Votes for opposition parties will not be split as they are when each party tries to win in a constituency.

Voters cannot easily be moved around in blocks, and may object to the party they are now being asked to support.

Smaller parties in pacts may be disappointed by the failure of the larger party to carry through their promise to support PR.

In the event of a hung parliament following a general election, one party within a progessive pact might be tempted to coalesce instead with the Tories.
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4. Opposition parties form a single-party progressive alliance, without necessarily committing to PR

Opposition parties who are similarly aligned combine forces, effectively as a single party. This is usually seen as constituting a progressive alliance of the left. It would not necessarily establish PR as an objective. Once such a new progressive alliance were formed, it could relish first past the post because it could then govern without any need to collaborate further.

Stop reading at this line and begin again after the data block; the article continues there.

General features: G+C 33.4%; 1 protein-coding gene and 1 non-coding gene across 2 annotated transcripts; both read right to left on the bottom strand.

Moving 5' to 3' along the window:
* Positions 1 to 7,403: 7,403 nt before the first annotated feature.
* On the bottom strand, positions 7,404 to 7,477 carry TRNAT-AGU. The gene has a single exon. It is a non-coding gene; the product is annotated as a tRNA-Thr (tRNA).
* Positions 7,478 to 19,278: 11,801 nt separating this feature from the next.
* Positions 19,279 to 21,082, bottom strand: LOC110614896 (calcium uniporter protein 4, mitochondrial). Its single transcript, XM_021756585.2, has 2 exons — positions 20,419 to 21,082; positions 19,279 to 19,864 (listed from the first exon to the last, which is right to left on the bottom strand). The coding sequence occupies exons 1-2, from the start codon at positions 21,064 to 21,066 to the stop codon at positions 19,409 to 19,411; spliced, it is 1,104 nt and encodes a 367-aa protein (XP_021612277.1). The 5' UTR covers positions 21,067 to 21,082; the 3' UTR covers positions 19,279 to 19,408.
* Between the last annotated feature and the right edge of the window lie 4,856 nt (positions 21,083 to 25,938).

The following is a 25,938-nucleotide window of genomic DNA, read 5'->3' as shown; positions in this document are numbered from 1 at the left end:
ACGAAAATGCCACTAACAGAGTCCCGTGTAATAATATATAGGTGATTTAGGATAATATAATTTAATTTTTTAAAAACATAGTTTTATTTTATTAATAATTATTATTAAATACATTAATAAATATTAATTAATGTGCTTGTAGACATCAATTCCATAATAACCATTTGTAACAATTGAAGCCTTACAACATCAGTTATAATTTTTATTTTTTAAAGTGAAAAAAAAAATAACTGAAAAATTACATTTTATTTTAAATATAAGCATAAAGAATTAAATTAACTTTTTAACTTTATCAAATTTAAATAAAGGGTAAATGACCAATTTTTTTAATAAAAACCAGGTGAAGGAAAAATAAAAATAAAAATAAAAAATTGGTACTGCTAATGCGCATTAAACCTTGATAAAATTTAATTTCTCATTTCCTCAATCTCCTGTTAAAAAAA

ProsCons
Collaborating parties would put aside old differences and not plunder each other’s voting pool.

All parties are alliances of some kind; collaborating with another party may deter some members from giving support. So, the alliance may not garner as many votes as had been anticipated.

Left-behind members of the collaborating parties may set up their own party.

Old disagreements between collaborating parties may resurface.